Facts about Rasputin

We found 26 facts about Rasputin

One of the most influential people in early 20th century Russia

Grigori Rasputin was a Siberian peasant who, in a completely unusual way, became one of the most influential people in the Tsarist Romanov court and thus in Russia.

He was probably an excellent psychologist who, using religion and perhaps some bioenergetic and manipulative abilities, was able to accomplish a great deal. He charmed not only Tsarina Alexandra Fyodorovna but also multitudes of women who were willing to do anything for him. So who was this man of very common, uninteresting appearance?

Grigori Rasputin was a Russian peasant claiming to be an Orthodox monk, a mystic, and a favorite of the family of Tsar Nicholas II Romanov.
No details of his birth date exist; he was probably born in January 1869, although he gave different birth dates at various stages of his life.
He was born into a peasant family in the Siberian village of Pokrovskoye in Tyumen Oblast.
There is also uncertainty about his real name. Some studies state that his probable surname may have been Nowych, but also that this surname may have been adopted by him only with the approval of Nicholas II, as Rasputin was associated negatively.
He did not have a good reputation even in his home village.
Rasputin did not attend school and helped his father occasionally in the wagon business, transporting goods and people. He was known for his penchant for alcohol, tobacco, and women, as well as brawling in the local tavern and stealing. He was even called a horse thief.
At nineteen, he married Praskovia Fedorovna Dubrovna, with whom he had four children.

A spiritual transformation began to take place in Rasputin. It is not known what caused it, whether the fact that his six-month-old first-born son died or the fact that he was severely battered while trying to steal horses.

He began to visit various monasteries and hermitages and made pilgrimages to holy places not only in Russia. In 1893 he traveled to what is now Greece, to the Orthodox center on Mount Athos, where he listened to the monks' theological discussions. He memorized the passages of Scripture and the writings of the Fathers of the Church, having never read them himself because he was semi-illiterate. However, the monastic life he experienced there discouraged him from remaining in the order.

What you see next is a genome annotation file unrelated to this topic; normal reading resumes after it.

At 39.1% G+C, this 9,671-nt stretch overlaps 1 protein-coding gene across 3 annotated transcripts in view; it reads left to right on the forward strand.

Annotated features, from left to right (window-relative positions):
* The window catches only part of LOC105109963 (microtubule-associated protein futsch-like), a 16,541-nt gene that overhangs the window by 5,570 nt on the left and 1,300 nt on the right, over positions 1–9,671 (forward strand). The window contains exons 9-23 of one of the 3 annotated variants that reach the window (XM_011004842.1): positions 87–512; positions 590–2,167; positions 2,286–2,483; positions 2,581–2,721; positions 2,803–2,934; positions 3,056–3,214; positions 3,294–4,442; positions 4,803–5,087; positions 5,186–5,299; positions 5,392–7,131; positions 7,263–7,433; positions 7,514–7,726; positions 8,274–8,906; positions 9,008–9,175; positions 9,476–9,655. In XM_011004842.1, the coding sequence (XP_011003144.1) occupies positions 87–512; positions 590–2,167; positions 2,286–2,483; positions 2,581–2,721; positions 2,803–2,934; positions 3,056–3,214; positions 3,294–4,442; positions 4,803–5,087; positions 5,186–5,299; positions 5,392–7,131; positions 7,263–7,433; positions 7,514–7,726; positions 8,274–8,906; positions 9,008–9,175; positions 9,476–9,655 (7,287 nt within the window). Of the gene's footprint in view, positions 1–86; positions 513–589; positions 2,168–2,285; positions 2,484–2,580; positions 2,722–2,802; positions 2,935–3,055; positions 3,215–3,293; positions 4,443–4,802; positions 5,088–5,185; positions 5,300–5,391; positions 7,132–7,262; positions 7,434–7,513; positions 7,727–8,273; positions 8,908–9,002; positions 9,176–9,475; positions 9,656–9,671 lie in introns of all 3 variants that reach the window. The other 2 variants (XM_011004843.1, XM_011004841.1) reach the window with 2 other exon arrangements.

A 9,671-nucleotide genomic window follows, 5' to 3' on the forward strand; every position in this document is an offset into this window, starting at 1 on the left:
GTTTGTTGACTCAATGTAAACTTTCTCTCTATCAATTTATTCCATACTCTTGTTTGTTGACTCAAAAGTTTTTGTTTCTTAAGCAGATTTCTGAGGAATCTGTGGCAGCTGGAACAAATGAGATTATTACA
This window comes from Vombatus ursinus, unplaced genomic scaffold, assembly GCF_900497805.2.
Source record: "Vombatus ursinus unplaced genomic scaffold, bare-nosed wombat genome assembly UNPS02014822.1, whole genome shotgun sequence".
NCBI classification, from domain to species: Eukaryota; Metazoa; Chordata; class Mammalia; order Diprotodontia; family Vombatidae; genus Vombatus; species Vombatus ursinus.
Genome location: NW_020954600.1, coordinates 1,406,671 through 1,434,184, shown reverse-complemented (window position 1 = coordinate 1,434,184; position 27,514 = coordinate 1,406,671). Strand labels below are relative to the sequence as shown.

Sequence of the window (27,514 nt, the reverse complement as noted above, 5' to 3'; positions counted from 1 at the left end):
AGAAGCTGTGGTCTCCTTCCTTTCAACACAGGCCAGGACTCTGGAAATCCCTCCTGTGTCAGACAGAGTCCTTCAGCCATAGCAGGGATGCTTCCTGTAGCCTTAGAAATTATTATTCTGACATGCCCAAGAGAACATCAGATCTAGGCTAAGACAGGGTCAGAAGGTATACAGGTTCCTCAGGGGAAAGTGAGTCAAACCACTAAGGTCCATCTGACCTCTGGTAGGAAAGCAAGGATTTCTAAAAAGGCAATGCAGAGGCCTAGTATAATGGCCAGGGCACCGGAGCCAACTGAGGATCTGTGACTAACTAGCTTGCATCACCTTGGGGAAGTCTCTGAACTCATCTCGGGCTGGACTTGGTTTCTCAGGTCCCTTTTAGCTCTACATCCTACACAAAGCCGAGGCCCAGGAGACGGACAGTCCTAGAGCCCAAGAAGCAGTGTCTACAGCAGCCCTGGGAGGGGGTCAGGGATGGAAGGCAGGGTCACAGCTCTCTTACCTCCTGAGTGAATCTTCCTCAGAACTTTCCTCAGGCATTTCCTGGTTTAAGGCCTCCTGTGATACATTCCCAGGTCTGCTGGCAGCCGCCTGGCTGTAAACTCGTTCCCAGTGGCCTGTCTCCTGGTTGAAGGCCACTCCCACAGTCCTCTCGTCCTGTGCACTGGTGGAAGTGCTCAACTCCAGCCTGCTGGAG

After three years on Mount Athos, he returned to the country, traveled, healed, prophesied, and preached the Word of God.

He was recognized as a monk, clairvoyant and an exorcist, although he did not take vows. Today he would probably also be considered a bioenergy therapist because he healed people - as he claimed.

He developed a peculiar style of being and speaking, characteristic of the "Old Monk," which convinced simple people. He made an impression of an experienced monk teaching spiritual life and asceticism. He did not eat meat or sweets. The so-called "old age" was strongly inscribed in the Eastern tradition and was a solid spiritual movement in Russia in the 19th century.

As he traveled around the country, he met with representatives of the official Orthodox Church, adherents of various religious sects, and ordinary people at markets, railroad stations, and river stops.
That was when the so-called "Rasputin circle" was formed, which initially grouped people from Rasputin's native village, calling themselves "brothers and sisters." Later, people outside the local community began to join this circle.
The local Orthodox community did not like Rasputin's activities as they were considered heresy and a source of demoralization and depravity.
The accusations went to the governor and the Orthodox authorities, who did not find any irregularities in Rasputin's activities. He continued to participate in the religious practices of the Orthodox Church and led an exemplary family life, although administrative and Orthodox authorities harassed him.
Rasputin began to seek patronage from well-known centers of Russian Orthodoxy, and to this end began his "great journey" in 1903.
He traveled to St. Petersburg, and there, thanks to Archimandrite Chrysant (guardian of monasteries within a given diocese), he met with the rector of the Theological Academy and Archimandrite Theophanes, who offered him an apartment in his monastery cell.